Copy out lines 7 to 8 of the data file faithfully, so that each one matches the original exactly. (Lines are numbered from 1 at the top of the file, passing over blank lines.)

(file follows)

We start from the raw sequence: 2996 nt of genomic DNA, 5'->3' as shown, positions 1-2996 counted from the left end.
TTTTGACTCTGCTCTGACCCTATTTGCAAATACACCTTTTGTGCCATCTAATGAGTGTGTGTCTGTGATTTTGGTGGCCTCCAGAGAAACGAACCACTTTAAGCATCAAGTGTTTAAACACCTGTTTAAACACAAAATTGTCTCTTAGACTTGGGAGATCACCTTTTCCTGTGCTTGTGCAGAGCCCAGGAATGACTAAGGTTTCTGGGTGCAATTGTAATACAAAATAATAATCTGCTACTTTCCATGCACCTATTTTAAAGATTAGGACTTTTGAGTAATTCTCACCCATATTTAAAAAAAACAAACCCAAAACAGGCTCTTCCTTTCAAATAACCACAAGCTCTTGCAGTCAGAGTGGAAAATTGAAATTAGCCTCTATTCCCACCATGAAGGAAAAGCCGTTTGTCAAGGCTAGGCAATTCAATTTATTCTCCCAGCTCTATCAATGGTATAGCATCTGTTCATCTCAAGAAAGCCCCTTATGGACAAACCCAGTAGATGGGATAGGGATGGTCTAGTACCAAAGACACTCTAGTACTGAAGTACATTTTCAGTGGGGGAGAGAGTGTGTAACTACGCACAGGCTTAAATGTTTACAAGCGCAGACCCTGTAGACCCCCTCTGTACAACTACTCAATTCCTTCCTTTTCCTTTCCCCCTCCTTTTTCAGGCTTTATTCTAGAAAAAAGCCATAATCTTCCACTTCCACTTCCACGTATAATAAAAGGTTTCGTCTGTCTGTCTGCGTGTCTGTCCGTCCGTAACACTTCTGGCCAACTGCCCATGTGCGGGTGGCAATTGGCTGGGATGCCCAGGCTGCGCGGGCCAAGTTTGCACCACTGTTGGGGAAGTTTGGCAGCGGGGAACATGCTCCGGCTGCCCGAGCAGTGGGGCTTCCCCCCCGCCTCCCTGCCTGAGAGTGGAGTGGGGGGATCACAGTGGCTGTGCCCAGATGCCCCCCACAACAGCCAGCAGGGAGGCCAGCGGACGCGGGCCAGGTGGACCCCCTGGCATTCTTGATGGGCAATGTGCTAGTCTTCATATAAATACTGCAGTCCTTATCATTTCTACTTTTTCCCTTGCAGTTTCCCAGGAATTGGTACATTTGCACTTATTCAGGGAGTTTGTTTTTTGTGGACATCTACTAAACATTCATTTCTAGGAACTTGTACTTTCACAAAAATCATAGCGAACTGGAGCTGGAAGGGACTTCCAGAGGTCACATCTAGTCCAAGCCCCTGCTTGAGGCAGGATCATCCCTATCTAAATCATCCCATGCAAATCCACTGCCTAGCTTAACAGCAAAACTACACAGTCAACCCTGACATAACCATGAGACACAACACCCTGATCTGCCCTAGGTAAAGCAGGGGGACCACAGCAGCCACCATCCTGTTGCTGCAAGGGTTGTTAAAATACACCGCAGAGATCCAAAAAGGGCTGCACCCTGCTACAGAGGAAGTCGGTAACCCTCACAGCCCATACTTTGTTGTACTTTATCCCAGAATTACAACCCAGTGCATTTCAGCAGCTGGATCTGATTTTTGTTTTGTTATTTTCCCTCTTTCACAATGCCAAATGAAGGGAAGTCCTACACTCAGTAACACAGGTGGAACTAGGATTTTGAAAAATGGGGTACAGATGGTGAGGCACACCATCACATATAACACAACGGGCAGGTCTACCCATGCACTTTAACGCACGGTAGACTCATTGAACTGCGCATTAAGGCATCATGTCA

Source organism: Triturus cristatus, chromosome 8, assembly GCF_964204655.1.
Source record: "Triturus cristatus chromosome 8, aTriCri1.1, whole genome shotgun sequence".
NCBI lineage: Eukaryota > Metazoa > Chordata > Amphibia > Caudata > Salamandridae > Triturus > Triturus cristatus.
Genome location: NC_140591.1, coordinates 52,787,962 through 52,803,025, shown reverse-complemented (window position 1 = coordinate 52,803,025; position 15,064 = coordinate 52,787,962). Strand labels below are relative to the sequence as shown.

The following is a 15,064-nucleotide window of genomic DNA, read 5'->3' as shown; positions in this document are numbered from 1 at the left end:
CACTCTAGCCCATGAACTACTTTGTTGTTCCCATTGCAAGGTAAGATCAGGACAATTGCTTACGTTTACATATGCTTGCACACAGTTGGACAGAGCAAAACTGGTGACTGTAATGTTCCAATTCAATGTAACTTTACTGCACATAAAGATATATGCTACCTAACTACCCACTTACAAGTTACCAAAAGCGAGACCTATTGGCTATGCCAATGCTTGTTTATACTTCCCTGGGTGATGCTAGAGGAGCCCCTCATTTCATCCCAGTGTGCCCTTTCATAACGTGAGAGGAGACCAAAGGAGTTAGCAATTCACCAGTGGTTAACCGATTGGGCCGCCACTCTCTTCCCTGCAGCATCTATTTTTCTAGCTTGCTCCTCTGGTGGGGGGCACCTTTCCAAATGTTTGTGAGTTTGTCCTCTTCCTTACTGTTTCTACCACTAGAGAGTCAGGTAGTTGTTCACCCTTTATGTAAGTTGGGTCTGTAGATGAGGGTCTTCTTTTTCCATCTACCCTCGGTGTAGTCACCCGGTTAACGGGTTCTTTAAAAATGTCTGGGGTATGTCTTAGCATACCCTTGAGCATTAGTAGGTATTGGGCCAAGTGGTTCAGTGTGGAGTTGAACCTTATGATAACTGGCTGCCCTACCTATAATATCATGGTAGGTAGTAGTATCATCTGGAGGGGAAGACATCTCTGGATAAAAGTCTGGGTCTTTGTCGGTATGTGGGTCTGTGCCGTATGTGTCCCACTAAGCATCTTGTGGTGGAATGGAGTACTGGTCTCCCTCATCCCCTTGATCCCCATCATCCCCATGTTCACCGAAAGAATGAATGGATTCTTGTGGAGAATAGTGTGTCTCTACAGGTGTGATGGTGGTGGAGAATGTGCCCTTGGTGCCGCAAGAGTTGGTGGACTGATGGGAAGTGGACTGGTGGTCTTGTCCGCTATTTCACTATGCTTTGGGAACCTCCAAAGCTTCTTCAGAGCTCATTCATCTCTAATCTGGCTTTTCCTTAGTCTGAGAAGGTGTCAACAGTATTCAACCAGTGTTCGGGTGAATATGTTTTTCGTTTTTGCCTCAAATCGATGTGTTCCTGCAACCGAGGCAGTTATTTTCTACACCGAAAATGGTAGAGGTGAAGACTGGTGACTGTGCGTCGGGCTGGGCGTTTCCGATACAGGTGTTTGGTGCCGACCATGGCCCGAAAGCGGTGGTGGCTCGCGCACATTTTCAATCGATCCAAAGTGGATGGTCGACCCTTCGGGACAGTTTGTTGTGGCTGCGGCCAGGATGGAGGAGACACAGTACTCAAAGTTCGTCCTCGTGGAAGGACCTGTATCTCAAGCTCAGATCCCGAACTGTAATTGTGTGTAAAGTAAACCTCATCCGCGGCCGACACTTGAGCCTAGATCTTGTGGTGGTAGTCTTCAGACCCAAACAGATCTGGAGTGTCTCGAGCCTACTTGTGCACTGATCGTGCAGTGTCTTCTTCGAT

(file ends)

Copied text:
The following is a 15,064-nucleotide window of genomic DNA, read 5'->3' as shown; positions in this document are numbered from 1 at the left end:
CACTCTAGCCCATGAACTACTTTGTTGTTCCCATTGCAAGGTAAGATCAGGACAATTGCTTACGTTTACATATGCTTGCACACAGTTGGACAGAGCAAAACTGGTGACTGTAATGTTCCAATTCAATGTAACTTTACTGCACATAAAGATATATGCTACCTAACTACCCACTTACAAGTTACCAAAAGCGAGACCTATTGGCTATGCCAATGCTTGTTTATACTTCCCTGGGTGATGCTAGAGGAGCCCCTCATTTCATCCCAGTGTGCCCTTTCATAACGTGAGAGGAGACCAAAGGAGTTAGCAATTCACCAGTGGTTAACCGATTGGGCCGCCACTCTCTTCCCTGCAGCATCTATTTTTCTAGCTTGCTCCTCTGGTGGGGGGCACCTTTCCAAATGTTTGTGAGTTTGTCCTCTTCCTTACTGTTTCTACCACTAGAGAGTCAGGTAGTTGTTCACCCTTTATGTAAGTTGGGTCTGTAGATGAGGGTCTTCTTTTTCCATCTACCCTCGGTGTAGTCACCCGGTTAACGGGTTCTTTAAAAATGTCTGGGGTATGTCTTAGCATACCCTTGAGCATTAGTAGGTATTGGGCCAAGTGGTTCAGTGTGGAGTTGAACCTTATGATAACTGGCTGCCCTACCTATAATATCATGGTAGGTAGTAGTATCATCTGGAGGGGAAGACATCTCTGGATAAAAGTCTGGGTCTTTGTCGGTATGTGGGTCTGTGCCGTATGTGTCCCACTAAGCATCTTGTGGTGGAATGGAGTACTGGTCTCCCTCATCCCCTTGATCCCCATCATCCCCATGTTCACCGAAAGAATGAATGGATTCTTGTGGAGAATAGTGTGTCTCTACAGGTGTGATGGTGGTGGAGAATGTGCCCTTGGTGCCGCAAGAGTTGGTGGACTGATGGGAAGTGGACTGGTGGTCTTGTCCGCTATTTCACTATGCTTTGGGAACCTCCAAAGCTTCTTCAGAGCTCATTCATCTCTAATCTGGCTTTTCCTTAGTCTGAGAAGGTGTCAACAGTATTCAACCAGTGTTCGGGTGAATATGTTTTTCGTTTTTGCCTCAAATCGATGTGTTCCTGCAACCGAGGCAGTTATTTTCTACACCGAAAATGGTAGAGGTGAAGACTGGTGACTGTGCGTCGGGCTGGGCGTTTCCGATACAGGTGTTTGGTGCCGACCATGGCCCGAAAGCGGTGGTGGCTCGCGCACATTTTCAATCGATCCAAAGTGGATGGTCGACCCTTCGGGACAGTTTGTTGTGGCTGCGGCCAGGATGGAGGAGACACAGTACTCAAAGTTCGTCCTCGTGGAAGGACCTGTATCTCAAGCTCAGATCCCGAACTGTAATTGTGTGTAAAGTAAACCTCATCCGCGGCCGACACTTGAGCCTAGATCTTGTGGTGGTAGTCTTCAGACCCAAACAGATCTGGAGTGTCTCGAGCCTACTTGTGCACTGATCGTGCAGTGTCTTCTTCGAT